I would be very deliberate with respect to contributing to your company's deferred compensation plan:

          a. A Ba3 credit rating is equivalent to a BB- and is three levels below investment grade, too much debt, low liquidity/ cash flow, large acquisition write off etc.

          b. You need to understand why the company is rated Ba3 and the motivation of the activist; because of an activist shareholder attempting to derive value or are they circling for a pre-packaged bankruptcy.

          c. A defined contribution plan is subject to seizure by creditors in bankruptcy:

          https://www.nytimes.com/2017/08/01/business/dealbook/lehman-bankruptcy-ruling-shows-risk-of-deferred-compensation.html

           

          IMO, contribute the 3% to a taxable account you control and avoid the deferred compensation plan until your company is on much firmer ground from a financial/credit standpoint.

          Comment


          • #6
            @Johanna, thanks for the reply. I appreciate your expertise. I think my confusion surrounds this statement about my plan:

            "Contributions will automatically stop if you reach the before-tax and Roth after-tax deferral limit of $18,000 or the plan
            compensation limit of $270,000 in YTD eligible compensation, whichever occurs first"

             

            From this page: https://www.irs.gov/retirement-plans/401k-plans-deferrals-and-matching-when-compensation-exceeds-the-annual-limit

            "Example: Mary, age 49, whose annual compensation is $360,000 ($30,000 per month), elects to defer $1,500 per calendar month, up to $18,000 for the 2016 year. Mary may contribute to the plan until she reaches her annual deferral limit of $18,000 even though her compensation will exceed the annual limit of $265,000 in September."

            It seems that the above IRS example doesn't apply to me, correct? I'm still waiting on clarification from HR.

             

             

            Later in same IRS webpage:

            "Although not common, a plan can specifically require that salary deferrals cease once a participant’s compensation reaches the annual limit.

            If your plan specifies that salary deferrals be based on a participant’s first $265,000 of compensation, then you must stop allowing Mary to make salary deferrals when her year-to-date compensation reaches $265,000, even though she hasn’t reached the annual $18,000 limit on salary deferrals, and must base the employer match on her actual deferrals."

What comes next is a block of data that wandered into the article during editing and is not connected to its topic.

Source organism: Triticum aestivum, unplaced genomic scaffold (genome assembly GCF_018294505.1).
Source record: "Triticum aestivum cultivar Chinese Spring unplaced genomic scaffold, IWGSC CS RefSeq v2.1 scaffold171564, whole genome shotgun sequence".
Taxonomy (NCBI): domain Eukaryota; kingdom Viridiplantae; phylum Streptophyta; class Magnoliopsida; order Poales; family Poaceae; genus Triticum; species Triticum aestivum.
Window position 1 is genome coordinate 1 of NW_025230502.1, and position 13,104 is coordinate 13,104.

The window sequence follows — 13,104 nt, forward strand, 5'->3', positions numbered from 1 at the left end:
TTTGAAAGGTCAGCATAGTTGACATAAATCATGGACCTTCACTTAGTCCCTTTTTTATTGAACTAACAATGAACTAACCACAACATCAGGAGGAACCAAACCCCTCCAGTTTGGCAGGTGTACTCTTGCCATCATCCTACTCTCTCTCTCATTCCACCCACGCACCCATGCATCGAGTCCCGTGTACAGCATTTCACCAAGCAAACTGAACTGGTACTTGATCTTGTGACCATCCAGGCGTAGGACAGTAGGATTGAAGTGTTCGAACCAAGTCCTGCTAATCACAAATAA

@ajm184, yes for all those reasons the DCP makes me nervous. I'm leaning towards declining the 50% match on 6% just for peace of mind (which has some value)

             

             

             

            Comment


            • #7
              All right, time for a decision tree!  (All those operations research classes didn't go to waste.)  As a simplifying assumption, suppose that there are only two possible outcomes with the defined contribution plan:

              1) You lose your entire contribution; or

              2) You gain a 50% match and keep your contribution and the match.

              Let's use the full 6% contribution as a starting point.  If you have a 60% probability of losing your contribution and a 40% probability of keeping the contribution and the match, then mathematically you ought to be indifferent to the results.  (This also assumes that you get a whole bunch of iterations of this event and get to keep the average result.  Clearly this isn't the case.)

              Loss of defined contribution is 0.6 X -6% = -3.6%

              Gain of defined contribution is 0.4 X 9% = 3.6%

              Add up the probability weighted distributions times their magnitude (or severity) and you get a mathematically equal outcome.  If the risk of a total loss is less than 60%, then you should go with the DC plan.

              Now we don't know ahead of time just what the actual probability of a total loss would be in the DC plan.  There also is the chance of a partial rather than a total loss of the money in the DC plan.  This again argues in favor of using the defined contribution plan.

              Overall, I'd look deeper into the financial condition of your employer and the past behavior of the activist investors.  Assuming 6% of income over $270K is a relatively small amount of what you're saving every year, then the math very well could favor using the DC plan.  Then again, don't burn up stomach lining and lose sleep at night.

              Comment

              Working...
              X